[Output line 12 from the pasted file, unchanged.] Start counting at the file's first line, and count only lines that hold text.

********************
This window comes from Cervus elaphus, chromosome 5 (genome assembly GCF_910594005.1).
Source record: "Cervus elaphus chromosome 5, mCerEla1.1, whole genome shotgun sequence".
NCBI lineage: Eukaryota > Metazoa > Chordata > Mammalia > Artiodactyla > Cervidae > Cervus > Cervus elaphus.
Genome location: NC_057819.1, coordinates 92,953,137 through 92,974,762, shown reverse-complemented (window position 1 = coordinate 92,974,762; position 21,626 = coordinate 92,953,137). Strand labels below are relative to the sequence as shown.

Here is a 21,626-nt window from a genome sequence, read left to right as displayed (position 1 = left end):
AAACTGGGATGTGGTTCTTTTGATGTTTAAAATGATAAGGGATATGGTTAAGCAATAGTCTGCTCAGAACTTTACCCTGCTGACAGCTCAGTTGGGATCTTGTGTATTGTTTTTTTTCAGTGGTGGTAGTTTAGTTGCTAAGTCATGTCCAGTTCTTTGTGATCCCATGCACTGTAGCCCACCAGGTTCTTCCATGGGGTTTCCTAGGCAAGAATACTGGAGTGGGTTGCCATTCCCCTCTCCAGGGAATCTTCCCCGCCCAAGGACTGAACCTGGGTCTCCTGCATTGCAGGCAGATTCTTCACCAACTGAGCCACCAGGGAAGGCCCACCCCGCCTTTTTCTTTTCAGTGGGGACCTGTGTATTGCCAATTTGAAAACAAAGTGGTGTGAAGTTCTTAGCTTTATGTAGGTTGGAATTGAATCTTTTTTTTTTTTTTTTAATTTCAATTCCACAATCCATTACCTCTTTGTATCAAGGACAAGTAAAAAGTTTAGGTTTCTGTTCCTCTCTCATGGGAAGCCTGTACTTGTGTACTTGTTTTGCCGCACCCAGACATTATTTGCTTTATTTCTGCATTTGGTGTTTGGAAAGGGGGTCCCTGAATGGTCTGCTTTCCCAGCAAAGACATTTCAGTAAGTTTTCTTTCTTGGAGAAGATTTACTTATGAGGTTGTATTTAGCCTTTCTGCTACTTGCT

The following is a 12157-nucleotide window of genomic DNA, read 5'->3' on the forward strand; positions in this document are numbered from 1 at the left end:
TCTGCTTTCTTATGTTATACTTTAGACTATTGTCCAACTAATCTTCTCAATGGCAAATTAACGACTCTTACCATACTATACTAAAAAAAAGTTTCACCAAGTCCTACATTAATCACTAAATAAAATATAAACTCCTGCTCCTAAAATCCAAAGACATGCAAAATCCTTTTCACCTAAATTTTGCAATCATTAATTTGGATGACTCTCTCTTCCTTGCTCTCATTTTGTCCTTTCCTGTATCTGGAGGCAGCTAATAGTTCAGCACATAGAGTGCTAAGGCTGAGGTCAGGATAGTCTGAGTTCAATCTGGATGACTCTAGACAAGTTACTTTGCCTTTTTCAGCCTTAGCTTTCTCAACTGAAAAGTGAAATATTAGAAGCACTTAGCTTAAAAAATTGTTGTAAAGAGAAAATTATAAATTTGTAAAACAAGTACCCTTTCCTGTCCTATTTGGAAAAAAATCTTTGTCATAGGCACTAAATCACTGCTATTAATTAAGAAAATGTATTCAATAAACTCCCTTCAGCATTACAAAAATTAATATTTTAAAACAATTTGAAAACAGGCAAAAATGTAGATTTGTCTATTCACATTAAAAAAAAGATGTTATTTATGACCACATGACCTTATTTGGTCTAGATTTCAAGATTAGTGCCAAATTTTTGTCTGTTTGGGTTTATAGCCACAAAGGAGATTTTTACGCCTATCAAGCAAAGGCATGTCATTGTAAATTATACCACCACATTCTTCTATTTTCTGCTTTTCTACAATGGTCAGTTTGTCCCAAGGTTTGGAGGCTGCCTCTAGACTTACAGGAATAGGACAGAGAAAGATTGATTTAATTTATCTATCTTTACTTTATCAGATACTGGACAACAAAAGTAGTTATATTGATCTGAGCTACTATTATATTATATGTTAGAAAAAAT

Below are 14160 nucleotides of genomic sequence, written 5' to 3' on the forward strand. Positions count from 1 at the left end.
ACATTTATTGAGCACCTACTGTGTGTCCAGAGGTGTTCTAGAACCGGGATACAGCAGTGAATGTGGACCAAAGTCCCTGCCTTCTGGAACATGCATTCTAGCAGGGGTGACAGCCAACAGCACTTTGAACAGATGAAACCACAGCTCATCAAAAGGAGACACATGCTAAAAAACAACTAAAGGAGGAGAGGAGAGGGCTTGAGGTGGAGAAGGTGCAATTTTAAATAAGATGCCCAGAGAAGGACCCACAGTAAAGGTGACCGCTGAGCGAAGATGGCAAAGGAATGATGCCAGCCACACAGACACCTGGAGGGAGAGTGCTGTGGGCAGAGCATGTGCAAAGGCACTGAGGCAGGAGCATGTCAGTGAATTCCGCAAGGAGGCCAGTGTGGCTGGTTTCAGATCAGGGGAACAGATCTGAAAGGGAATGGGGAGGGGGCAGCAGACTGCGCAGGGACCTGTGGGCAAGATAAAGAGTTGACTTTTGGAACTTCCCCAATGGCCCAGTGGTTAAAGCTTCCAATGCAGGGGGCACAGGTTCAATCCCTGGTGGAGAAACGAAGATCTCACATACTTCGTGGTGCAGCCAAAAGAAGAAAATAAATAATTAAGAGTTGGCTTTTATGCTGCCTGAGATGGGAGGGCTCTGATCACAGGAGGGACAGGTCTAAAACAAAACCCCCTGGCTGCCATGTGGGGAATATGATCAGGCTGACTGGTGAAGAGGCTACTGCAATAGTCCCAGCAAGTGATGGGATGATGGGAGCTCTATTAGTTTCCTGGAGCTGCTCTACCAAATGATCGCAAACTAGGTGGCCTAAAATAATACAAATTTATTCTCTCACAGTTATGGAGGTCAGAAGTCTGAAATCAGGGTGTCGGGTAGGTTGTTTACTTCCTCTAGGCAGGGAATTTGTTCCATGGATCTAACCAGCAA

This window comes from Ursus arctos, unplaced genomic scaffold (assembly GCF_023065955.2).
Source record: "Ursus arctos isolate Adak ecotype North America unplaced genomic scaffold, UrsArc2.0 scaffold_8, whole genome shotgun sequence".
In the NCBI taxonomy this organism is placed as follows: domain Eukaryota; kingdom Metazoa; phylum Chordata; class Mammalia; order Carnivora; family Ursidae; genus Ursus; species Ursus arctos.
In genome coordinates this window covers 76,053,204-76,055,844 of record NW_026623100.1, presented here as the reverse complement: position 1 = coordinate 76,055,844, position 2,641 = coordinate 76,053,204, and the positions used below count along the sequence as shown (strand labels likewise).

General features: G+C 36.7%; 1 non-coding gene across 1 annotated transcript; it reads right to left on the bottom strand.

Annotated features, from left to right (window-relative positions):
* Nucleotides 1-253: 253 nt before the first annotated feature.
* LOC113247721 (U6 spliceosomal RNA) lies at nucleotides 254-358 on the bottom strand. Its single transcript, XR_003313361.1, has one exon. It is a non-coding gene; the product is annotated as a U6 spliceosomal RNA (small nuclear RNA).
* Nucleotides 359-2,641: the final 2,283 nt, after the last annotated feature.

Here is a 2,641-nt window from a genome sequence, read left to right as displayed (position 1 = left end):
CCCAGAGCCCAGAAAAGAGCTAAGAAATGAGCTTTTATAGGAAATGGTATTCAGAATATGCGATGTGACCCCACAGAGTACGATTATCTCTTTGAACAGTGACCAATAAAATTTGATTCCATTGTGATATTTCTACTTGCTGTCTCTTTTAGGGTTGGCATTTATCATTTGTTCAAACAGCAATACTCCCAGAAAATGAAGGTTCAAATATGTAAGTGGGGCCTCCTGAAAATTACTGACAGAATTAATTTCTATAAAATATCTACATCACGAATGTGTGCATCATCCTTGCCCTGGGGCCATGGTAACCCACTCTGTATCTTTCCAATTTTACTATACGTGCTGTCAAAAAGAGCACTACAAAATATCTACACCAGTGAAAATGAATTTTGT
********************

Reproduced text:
Source record: "Ursus arctos isolate Adak ecotype North America unplaced genomic scaffold, UrsArc2.0 scaffold_8, whole genome shotgun sequence".